Greater statesmanship is to let rights coexist, says Arun Jaitley
Without referring to the Supreme Court order on Sabrimala shrine, Jaitley said instead of going for slogans, there is a need to find a solution where right to equality and dignity coexist with right to religion.india Updated: Oct 27, 2018 23:45 IST
The constitution allows freedom to practice religion as also to manage religious institutions, unless the practices are “obnoxious or hostile to human values”, said Union finance minister Arun Jaitley on Saturday.
He also said reforms must come from within the society.
Delivering the first Atal Bihari Vajpayee memorial lecture, organised by the India Foundation, Jaitley said conventionally India has seen the society working for social reforms such as child marriage, Sati, bigamy, polygamy etc. “…Therefore, it is easier for the society to work out reforms through their own process rather than mandates from governments or otherwise. In my own view, there is a greater statesmanship by allowing fundamental rights to coexist harmoniously,” he said.
Without referring to the Supreme Court order on Sabrimala shrine, Jaitley said instead of going for slogans, there is a need to find a solution where right to equality and dignity coexist with right to religion.
“Reconciliation is possible when it comes to rights of a citizen irrespective of gender and caste or religion... rights emanating from marriage, divorce, inheritance and adoption should all be governed by constitutional rights to equality and dignity. When it comes to religious rituals and management of your religion, unless the practice is obnoxious and hostile to human values, the same can go into the other fundamental right to religion and the right to manage your institution,” he said. He added if you use one set of fundamental rights to extinguish the other, it perhaps will create further challenges.
He also underlined that India will never have a state religion, it will always protect those who are fewer in numbers and minorities; they will have full freedom to practice their religion and so will the others in the majority.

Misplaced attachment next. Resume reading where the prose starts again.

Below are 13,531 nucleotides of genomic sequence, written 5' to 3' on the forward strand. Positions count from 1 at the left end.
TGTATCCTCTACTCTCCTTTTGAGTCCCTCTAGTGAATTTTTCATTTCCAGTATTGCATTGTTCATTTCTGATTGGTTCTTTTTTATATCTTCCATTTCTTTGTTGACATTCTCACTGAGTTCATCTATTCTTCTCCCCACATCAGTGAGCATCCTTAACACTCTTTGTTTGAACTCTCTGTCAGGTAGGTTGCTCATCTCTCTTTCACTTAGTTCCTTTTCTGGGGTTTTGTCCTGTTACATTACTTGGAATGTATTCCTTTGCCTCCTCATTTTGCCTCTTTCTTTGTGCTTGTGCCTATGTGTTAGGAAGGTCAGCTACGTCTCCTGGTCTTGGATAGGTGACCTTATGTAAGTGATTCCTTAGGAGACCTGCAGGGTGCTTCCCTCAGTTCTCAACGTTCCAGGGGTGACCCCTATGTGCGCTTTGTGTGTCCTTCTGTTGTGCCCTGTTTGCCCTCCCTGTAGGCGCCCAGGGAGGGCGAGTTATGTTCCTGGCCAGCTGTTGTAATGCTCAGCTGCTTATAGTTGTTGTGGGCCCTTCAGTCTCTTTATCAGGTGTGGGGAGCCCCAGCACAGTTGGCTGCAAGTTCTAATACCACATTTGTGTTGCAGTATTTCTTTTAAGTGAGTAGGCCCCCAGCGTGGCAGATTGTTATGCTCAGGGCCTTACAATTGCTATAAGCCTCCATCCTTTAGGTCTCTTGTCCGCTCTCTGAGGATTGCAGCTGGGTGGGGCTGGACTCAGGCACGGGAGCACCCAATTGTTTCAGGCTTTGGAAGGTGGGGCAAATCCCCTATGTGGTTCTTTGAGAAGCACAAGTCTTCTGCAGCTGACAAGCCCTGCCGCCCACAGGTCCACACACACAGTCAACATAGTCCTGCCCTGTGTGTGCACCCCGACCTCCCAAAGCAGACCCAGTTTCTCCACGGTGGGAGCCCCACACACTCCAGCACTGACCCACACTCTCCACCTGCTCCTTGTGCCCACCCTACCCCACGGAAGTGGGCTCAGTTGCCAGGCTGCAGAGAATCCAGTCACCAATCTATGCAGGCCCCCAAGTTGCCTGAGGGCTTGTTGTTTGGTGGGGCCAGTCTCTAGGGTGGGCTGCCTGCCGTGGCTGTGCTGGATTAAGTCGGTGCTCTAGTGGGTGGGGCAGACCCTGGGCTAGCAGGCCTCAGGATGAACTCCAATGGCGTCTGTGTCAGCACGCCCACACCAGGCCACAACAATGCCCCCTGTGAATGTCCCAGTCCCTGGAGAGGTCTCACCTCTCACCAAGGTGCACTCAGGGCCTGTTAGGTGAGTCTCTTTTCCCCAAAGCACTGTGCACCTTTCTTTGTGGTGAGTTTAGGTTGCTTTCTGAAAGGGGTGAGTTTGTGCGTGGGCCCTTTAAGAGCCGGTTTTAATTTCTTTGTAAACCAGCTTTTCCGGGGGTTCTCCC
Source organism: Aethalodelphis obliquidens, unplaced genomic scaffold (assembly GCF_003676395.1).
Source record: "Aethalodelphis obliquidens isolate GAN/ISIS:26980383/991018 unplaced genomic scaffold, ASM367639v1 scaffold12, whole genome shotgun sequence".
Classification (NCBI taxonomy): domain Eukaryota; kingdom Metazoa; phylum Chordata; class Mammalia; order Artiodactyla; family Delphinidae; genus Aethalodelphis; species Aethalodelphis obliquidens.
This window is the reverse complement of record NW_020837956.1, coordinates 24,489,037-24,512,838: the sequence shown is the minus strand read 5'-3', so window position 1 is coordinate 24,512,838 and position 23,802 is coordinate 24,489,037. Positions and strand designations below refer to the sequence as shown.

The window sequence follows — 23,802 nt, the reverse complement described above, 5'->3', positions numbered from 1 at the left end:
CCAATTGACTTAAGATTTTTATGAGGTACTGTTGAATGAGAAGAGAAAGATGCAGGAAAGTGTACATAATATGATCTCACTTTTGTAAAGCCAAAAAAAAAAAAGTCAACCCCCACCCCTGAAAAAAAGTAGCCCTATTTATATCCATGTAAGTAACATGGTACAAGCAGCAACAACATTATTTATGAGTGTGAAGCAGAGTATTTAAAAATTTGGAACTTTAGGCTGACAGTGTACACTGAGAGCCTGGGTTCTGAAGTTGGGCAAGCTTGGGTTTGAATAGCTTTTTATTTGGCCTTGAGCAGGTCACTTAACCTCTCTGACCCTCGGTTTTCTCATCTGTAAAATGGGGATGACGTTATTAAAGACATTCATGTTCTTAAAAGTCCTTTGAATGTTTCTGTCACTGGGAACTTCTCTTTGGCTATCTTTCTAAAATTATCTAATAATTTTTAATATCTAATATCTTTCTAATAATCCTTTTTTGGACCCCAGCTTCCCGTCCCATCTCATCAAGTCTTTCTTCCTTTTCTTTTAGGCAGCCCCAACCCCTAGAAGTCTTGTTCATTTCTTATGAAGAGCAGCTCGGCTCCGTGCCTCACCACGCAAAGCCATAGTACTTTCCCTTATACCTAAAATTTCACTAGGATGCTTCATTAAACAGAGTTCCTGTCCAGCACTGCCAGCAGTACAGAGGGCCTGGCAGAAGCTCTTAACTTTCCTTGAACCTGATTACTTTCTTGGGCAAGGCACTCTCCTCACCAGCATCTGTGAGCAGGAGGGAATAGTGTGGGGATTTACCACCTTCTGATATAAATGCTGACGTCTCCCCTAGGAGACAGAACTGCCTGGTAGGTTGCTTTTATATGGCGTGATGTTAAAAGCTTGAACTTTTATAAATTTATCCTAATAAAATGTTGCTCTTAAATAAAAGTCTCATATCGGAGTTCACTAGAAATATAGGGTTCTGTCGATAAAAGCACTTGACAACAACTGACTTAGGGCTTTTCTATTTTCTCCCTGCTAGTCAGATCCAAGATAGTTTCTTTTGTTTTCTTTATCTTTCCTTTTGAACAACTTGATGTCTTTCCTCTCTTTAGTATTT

Among the challenges that India faces, he identified corruption, terrorism and the falling standards of public discourse.
He said while terrorism has been eliminated from Punjab, reduced in the north-east, almost eliminated in south India, it remains a challenge in Kashmir, the root cause of which is that Pakistan never reconciles to J&K being part of India. “As part of the global ISIS (spread), we have seen its impact particularly on Kashmir where one saw the movement from Sufism to Wahabism. Past governments closed their eyes, when with the help of foreign money this movement was taking place,” he said. Jaitley also took a potshot at the current Congress leadership and said there had been a degeneration of ideology.
“Would Indira Gandhi or Rajiv Gandhi ever have gone to a congregation where ‘Bharat ke tukde tukde’ slogans were raised? Certainly not. But now, there is degeneration of ideology because of personal grievances and ambitions compelled Congress leadership to do so,” he said.
On separation of powers, the minister said attempts were being made to weaken the authority of the elected and creating a power shift in favour of non-accountable institutions.
“Ultimately at the Centre or the state level, it is the elected who are accountable. The non-accountable are not accountable,” the minister said. “The nation, that is India, is higher than any institution or government. Can non-accountability be a mask for corruption? Can it be a ground for investigative adventurism, or can it, as in case of other non-accountable institution, be a ground for inaction? What does the nation do? It is a major challenge,” Jaitley added.
First Published: Oct 27, 2018 23:27 IST